“And don’t forget you didn’t finish the laundry,” I yell defiantly.
I watch the slim profile of my daughter stomp up the stairs, her dark pony tail swinging side to side. I can hear her breathing through her nose, in and out, in and out, like a bull about to charge. I watch as she turns the corner, out of my view. I brace myself, waiting for the door to slam, yet thankfully I hear a quiet click of metal on the wooden frame.
I stand still, one hand clutching the railing, the other clenched so tightly I can feel my unshaped nails indenting my palm. I can feel the tension in my right shoulder-blade. I slowly release the bite I have on my lower lip, my weak attempt at trying to keep my rage locked up inside.
Today’s argument with my tween daughter is no different from the ones we have almost daily lately. It could be about finishing her homework or putting her dishes away or completing her chores. Sometimes it’s about her attitude with her sisters or her tone with me or her inability to finish anything she starts. My lectures seem to be on a continuous loop with no end in sight.
Each morning I wake with new resolve to be a better mother, one who does not nag so much or finds innovative ways to motivate my kids.
But somewhere during the day, I watch as my daughter refuses to follow our house rules, chooses to ignore what needs to be done.
Sometimes we let her fail and succumb the consequences of her forgetfulness. Sometimes we help her organize her day. Sometimes I remember that everyone needs a little help now and again.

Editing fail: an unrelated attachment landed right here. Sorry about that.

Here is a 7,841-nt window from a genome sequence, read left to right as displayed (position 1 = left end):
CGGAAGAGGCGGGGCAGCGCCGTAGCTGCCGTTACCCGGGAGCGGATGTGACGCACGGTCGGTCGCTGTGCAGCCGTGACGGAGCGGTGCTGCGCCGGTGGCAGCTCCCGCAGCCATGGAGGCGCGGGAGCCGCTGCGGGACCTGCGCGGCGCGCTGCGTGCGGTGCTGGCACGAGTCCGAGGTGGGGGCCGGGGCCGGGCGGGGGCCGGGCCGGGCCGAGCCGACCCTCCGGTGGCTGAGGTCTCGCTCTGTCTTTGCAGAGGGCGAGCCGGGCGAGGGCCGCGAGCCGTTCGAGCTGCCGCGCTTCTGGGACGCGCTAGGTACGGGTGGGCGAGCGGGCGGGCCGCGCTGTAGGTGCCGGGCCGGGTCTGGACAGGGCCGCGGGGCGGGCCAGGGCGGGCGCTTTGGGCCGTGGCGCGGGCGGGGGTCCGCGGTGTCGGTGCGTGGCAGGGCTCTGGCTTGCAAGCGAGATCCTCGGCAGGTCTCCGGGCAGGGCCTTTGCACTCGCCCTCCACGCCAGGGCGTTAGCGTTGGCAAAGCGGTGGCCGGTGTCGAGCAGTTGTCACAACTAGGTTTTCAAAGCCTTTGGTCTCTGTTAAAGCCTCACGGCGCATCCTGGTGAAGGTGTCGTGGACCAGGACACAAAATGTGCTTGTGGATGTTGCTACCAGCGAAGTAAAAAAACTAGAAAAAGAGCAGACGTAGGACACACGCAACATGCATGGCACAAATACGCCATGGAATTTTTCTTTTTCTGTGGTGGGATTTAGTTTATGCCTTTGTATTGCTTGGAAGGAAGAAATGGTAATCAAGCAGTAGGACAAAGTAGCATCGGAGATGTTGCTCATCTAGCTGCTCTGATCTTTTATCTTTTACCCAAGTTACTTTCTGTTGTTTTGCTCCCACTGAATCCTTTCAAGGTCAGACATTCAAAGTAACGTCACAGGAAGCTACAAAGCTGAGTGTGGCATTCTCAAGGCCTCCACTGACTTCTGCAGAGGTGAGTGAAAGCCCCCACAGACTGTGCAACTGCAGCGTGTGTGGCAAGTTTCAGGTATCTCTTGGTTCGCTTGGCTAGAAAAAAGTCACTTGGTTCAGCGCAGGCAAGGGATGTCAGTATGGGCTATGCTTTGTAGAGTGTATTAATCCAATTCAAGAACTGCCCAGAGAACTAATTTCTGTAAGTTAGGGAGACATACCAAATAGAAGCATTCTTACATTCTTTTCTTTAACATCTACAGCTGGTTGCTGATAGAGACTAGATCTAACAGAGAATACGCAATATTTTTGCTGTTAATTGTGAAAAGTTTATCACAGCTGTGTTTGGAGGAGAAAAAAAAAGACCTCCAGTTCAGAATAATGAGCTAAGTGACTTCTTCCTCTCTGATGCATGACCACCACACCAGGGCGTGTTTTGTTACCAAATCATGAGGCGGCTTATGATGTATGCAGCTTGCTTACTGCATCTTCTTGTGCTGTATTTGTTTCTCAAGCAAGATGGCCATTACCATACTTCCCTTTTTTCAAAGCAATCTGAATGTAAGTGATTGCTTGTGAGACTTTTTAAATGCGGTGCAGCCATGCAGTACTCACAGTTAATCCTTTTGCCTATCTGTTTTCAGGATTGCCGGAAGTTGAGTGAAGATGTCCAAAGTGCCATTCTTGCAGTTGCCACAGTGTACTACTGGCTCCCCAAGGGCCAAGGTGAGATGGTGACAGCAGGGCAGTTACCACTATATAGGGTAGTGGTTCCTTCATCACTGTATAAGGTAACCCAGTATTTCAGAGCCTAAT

And sometimes we seem to make progress, only to go two steps back the next day.
“Be more laid back,” I tell myself. “Not everything is a big deal or a teachable moment.”
But as she gets closer to adulthood each and every day, I worry. Will she learn the skills she needs to succeed? Will she live a life to her potential or will she merely get through a day?
I am startled as I see her small body appear on the stairs again, stomping down step by step, avoiding my eyes. She holds a white laundry basket in her hand, and I bite my tongue as I watch it bump into the spindles on my staircase.
Her shoulder bumps into mine as she struggles to turn the corner, and the metaphor is not lost on me.
My relationship with my daughter is like an unfinished chore. Something you don’t want to deal with, but you know needs attention. I want her to be finished, now, so the petty arguments and fights can be done, and we can move on to the good stuff.
But what I often forget is children are meant to be unfinished. Children are meant to continue improving and learning and finding their way.
What sometimes feels like a chore instead should be approached like sculpting a masterpiece, letting the clay form where it is supposed to under my hands. I will try to slow down the process however, knowing this beautiful piece of art doesn’t need to be finished just yet.
I have to fight the urge to “fix” my daughter, fight the desire to change who she is. I have to fight the pressure to teach her everything I want her to know before she leaps into the world on her own.
Because children are meant to be unfinished.
But her laundry, well, that still needs to get done.